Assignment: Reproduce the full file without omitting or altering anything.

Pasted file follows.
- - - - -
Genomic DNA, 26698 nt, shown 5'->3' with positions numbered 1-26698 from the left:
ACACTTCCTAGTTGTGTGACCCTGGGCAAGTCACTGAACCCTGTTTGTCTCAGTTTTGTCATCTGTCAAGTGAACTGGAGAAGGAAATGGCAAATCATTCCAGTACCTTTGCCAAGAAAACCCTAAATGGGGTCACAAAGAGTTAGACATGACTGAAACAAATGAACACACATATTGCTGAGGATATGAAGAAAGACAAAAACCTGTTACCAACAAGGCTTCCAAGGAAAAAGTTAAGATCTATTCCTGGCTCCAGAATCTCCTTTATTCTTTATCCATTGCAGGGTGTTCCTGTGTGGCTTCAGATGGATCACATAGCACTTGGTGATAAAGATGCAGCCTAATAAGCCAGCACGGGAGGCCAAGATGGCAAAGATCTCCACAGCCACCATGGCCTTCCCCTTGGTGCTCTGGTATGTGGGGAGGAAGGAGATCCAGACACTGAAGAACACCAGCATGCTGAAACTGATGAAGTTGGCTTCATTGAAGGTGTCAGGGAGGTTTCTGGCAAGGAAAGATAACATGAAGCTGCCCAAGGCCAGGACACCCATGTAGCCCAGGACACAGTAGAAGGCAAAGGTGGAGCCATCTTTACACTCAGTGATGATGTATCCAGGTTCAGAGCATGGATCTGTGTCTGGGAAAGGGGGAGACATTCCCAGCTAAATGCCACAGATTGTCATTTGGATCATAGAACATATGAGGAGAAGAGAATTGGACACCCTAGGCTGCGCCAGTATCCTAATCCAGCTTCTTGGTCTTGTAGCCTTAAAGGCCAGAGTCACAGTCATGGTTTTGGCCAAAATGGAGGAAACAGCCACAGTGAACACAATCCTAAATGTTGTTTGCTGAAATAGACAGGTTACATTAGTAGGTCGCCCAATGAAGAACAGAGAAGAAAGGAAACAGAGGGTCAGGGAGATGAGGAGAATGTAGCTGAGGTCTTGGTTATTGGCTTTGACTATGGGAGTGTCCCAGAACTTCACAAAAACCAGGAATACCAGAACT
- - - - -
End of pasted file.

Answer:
Genomic DNA, 26698 nt, shown 5'->3' with positions numbered 1-26698 from the left:
ACACTTCCTAGTTGTGTGACCCTGGGCAAGTCACTGAACCCTGTTTGTCTCAGTTTTGTCATCTGTCAAGTGAACTGGAGAAGGAAATGGCAAATCATTCCAGTACCTTTGCCAAGAAAACCCTAAATGGGGTCACAAAGAGTTAGACATGACTGAAACAAATGAACACACATATTGCTGAGGATATGAAGAAAGACAAAAACCTGTTACCAACAAGGCTTCCAAGGAAAAAGTTAAGATCTATTCCTGGCTCCAGAATCTCCTTTATTCTTTATCCATTGCAGGGTGTTCCTGTGTGGCTTCAGATGGATCACATAGCACTTGGTGATAAAGATGCAGCCTAATAAGCCAGCACGGGAGGCCAAGATGGCAAAGATCTCCACAGCCACCATGGCCTTCCCCTTGGTGCTCTGGTATGTGGGGAGGAAGGAGATCCAGACACTGAAGAACACCAGCATGCTGAAACTGATGAAGTTGGCTTCATTGAAGGTGTCAGGGAGGTTTCTGGCAAGGAAAGATAACATGAAGCTGCCCAAGGCCAGGACACCCATGTAGCCCAGGACACAGTAGAAGGCAAAGGTGGAGCCATCTTTACACTCAGTGATGATGTATCCAGGTTCAGAGCATGGATCTGTGTCTGGGAAAGGGGGAGACATTCCCAGCTAAATGCCACAGATTGTCATTTGGATCATAGAACATATGAGGAGAAGAGAATTGGACACCCTAGGCTGCGCCAGTATCCTAATCCAGCTTCTTGGTCTTGTAGCCTTAAAGGCCAGAGTCACAGTCATGGTTTTGGCCAAAATGGAGGAAACAGCCACAGTGAACACAATCCTAAATGTTGTTTGCTGAAATAGACAGGTTACATTAGTAGGTCGCCCAATGAAGAACAGAGAAGAAAGGAAACAGAGGGTCAGGGAGATGAGGAGAATGTAGCTGAGGTCTTGGTTATTGGCTTTGACTATGGGAGTGTCCCAGAACTTCACAAAAACCAGGAATACCAGAACT